Despite its popularity, growth hormone (GH) doesn’t work as an anti-aging agent and causes serious side effects in healthy people, a review of the literature has found. The most common side effects are soft-tissue edema and arthralgias, but users were also more likely than nonusers to suffer carpal tunnel syndrome and gynecomastia, as well as to develop impaired fasting glucose levels and even diabetes.
The anti-aging properties of GH were first reported 17 years ago in The New England Journal of Medicine (1990;323:1-6). Researchers at the Medical College of Wisconsin in Milwaukee found that recombinant human growth hormone could improve the body composition of healthy elderly men. Even though GH was tested on only 12 men for six months, it generated widespread interest. Fourteen years later, in 2004, as many as as many as 30,000 Americans were undergoing GH therapy.
In the new study, researchers analyzed 31 trials conducted between 1990 and 2005. Most participants were overweight men whose mean age was 69 and whose mean BMI was 28. About a third of the participants were women. Therapy comprised an average initial GH dose 14 µg/kg of body weight for a mean duration of 27 weeks.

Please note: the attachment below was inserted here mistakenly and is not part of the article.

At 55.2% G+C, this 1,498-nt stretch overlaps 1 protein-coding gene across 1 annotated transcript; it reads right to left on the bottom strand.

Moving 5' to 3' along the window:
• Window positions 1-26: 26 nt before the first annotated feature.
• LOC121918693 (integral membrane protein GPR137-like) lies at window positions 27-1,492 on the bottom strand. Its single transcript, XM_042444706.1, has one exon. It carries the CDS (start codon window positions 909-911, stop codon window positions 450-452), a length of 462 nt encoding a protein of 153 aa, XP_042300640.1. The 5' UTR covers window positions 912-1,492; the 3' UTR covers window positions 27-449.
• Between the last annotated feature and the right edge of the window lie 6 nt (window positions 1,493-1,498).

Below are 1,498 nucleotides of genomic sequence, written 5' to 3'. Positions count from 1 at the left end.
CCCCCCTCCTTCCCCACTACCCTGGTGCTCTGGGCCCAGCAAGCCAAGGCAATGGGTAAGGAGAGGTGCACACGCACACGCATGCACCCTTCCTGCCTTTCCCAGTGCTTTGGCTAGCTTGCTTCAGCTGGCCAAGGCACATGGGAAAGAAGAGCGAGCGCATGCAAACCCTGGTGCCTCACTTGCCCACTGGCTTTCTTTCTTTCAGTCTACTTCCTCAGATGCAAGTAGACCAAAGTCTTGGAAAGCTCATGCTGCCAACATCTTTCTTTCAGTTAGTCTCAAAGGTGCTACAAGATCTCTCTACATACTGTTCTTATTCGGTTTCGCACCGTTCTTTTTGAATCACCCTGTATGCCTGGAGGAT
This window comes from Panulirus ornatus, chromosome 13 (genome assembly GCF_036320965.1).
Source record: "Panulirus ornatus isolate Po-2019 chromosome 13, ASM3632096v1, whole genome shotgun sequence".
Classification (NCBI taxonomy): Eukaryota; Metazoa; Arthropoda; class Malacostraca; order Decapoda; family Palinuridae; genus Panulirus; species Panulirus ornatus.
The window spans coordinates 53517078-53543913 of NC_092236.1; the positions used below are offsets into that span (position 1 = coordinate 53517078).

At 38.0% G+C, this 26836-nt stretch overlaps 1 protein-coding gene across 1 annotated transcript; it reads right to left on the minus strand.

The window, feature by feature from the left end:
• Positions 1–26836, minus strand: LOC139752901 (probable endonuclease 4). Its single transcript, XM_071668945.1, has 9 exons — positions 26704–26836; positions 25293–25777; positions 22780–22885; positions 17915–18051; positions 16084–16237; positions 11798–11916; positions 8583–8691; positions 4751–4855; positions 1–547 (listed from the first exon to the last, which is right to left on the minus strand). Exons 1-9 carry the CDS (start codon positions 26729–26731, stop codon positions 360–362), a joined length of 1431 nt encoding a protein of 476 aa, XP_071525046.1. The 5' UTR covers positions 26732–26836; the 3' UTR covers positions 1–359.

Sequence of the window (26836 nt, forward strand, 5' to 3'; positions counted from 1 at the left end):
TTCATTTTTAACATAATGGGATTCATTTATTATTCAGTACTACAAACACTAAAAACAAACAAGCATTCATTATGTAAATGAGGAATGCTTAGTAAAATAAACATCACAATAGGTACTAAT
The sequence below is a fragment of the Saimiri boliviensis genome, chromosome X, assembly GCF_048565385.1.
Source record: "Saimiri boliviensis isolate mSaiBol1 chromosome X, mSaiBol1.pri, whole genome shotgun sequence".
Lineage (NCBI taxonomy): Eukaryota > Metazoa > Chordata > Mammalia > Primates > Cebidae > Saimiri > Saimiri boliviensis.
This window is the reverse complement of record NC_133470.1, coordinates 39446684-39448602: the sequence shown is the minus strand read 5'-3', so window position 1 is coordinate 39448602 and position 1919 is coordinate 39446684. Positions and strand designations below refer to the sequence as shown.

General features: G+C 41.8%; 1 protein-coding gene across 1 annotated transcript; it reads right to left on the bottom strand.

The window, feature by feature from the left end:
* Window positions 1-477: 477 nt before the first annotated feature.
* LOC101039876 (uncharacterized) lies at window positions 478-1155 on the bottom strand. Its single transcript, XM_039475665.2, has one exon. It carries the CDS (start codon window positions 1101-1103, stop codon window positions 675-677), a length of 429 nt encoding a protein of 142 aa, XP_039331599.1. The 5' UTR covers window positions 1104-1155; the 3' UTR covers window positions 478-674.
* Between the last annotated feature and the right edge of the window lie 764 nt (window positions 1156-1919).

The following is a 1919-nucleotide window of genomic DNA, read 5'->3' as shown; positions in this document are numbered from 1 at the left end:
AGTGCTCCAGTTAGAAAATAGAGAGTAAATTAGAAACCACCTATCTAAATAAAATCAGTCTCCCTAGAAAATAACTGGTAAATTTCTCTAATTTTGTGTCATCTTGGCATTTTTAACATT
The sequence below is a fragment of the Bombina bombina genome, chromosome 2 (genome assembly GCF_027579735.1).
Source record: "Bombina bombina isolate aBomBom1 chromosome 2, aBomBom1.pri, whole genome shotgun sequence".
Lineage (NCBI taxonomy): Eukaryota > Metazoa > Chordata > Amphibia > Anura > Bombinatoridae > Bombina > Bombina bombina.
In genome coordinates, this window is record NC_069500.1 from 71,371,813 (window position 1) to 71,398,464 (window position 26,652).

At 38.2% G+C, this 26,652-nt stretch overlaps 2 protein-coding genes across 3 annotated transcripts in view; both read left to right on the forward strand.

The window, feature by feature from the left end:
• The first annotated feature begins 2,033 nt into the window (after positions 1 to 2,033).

Overall fat mass declined 2.1 kg (4.6 lb), balanced by a similar rise in overall lean body mass. The average overall weight change was <4 oz. Total cholesterol levels dropped 11.31 mg/dL, which was deemed insignificant after the body composition changes were taken into account. Bone density, maximal oxygen consumption, and other serum lipid levels were unaffected.
Major soft-tissue edema was common, occurring in half the subjects. A mean proportion of 19% reported carpal tunnel syndrome, while 21% reported arthralgias, and 22% developed impaired fasting glucose, impaired glucose tolerance, or even diabetes.
Because GH “is associated with small changes in body composition and an increase in adverse events, [it] cannot be recommended as an anti-aging therapy,” the reviewers concluded (Ann Intern Med. 2007;146:104-115).